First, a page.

Iterations are not enoughPosted: August 1, 2007
Over at the SQL Server blogs, Andy Leonard wrote a nice article praising iterations. I’m often surprised at how often articles about SQL Server are relevant for Oracle DBAs when the databases are so different. This article however, is relevant for everyone. Not just DBAs, all developers.
I agree with Andy that software tends to improve with iterations. I know how I tend to have trouble when I start developing a new package or script, but once I get something written and start running it, debugging and improving as I go, the process becomes quicker and easier as the code gets better and better. Often, at the end, there is very little code left from the first iteration. Everything has been rewritten.
When I look at Oracle, though, I realize that iterations only go so far. There is some level of conceptual integrity, that requires a really strong up front design.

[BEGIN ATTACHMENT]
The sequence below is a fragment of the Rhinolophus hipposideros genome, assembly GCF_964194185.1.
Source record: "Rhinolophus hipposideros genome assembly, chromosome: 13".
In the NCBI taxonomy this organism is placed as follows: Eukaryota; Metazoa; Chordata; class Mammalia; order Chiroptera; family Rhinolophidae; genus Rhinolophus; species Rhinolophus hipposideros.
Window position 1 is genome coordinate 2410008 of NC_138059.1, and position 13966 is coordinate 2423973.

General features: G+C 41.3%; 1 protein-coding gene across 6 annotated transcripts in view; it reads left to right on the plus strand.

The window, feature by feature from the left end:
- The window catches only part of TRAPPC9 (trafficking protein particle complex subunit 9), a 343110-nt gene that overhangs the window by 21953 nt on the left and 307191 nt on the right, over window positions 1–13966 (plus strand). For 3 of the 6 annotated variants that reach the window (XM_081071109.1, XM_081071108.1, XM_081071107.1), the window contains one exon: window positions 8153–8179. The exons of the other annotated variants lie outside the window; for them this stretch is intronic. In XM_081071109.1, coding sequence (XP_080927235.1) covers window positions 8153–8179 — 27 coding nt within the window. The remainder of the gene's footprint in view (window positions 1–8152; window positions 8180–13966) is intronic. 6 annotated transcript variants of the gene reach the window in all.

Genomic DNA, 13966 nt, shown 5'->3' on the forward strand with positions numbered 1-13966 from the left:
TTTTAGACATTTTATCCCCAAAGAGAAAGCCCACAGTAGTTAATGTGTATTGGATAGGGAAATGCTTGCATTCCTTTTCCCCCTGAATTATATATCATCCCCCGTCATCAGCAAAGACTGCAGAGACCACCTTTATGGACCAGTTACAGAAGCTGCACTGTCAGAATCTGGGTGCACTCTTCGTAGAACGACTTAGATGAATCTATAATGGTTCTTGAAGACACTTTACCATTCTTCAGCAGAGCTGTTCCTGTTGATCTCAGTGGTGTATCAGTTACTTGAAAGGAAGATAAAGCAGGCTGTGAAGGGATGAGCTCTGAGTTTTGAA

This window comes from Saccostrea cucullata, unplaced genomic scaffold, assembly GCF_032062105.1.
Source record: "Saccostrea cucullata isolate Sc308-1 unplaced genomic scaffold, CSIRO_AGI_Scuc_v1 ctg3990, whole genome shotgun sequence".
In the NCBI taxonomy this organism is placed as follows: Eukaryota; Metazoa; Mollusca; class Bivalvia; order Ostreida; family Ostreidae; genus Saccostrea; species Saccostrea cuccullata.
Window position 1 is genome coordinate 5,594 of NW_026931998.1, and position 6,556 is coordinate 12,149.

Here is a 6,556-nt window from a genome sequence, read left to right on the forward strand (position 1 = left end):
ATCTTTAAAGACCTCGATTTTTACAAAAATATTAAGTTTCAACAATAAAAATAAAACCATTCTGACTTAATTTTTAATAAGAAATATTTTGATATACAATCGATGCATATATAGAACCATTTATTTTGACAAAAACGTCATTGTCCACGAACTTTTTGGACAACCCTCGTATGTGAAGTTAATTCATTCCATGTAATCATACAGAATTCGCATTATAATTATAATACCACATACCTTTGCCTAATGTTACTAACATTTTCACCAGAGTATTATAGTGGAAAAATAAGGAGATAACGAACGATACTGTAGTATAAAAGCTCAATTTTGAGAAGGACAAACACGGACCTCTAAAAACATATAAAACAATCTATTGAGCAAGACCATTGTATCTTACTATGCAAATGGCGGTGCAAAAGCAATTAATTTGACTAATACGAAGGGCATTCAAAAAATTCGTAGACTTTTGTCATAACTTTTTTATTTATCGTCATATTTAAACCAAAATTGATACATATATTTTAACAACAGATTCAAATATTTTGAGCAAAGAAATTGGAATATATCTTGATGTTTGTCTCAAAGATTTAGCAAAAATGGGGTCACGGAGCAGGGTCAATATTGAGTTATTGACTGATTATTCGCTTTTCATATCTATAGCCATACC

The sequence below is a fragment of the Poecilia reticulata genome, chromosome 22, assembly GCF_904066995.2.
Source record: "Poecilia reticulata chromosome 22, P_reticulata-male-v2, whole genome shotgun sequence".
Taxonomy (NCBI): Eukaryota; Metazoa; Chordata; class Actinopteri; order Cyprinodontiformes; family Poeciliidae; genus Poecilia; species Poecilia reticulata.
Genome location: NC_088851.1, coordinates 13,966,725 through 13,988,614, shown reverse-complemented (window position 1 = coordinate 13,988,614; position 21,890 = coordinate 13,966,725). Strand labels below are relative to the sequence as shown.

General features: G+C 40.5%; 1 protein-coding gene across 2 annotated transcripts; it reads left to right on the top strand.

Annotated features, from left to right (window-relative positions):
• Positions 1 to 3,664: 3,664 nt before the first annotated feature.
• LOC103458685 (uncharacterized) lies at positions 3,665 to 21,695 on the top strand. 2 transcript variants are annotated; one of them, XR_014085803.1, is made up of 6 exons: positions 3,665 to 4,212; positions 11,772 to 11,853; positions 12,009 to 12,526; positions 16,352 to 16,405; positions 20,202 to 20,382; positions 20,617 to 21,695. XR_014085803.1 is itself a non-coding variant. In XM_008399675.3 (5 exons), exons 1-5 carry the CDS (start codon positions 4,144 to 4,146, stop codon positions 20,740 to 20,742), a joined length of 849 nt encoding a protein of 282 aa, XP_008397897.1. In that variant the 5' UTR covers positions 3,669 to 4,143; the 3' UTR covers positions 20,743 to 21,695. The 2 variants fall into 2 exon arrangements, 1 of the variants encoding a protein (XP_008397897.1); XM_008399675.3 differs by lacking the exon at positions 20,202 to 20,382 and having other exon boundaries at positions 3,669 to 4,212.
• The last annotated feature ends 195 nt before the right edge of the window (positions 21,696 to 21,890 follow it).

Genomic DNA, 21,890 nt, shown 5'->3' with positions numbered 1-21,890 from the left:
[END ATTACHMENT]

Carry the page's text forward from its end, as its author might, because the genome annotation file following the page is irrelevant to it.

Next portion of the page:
Conceptual integrity is not easy to define. Like beauty, quality and porn, you know it is there when you see it. When the different pieces of software work together in a way that really makes sense. When there are few basic concepts to the software, and when you get those you are rarely surprised by the software behavior, everything falls into place in a very understandable way.
Consider Oracle. No one could call Oracle simple, or easy to use. But, it is really not too complicated either. There is the SGA, cut up into buffer cache and library cache. There is the redo log and its archives. The control file, data files, undo space. Tablespaces and extents. Five basic background processes. You learn all that in a two day architecture course, and after that everything makes sense. Backup and recovery, IO issues, CPU use, locking and concurrency, ORA-01555, latches, everything you do as a DBA is really based on very few concepts. Oracle is really beautiful this way.
And I don’t think this simplicity can be achieved by iterations. It is perfected by iterations, many of them, and it is debugged in many many more iterations, but the ideas have to be in place first. The foundation that the building is based on. Without a strong foundation, the building will end up unstable, no matter how much you will polish and color the walls.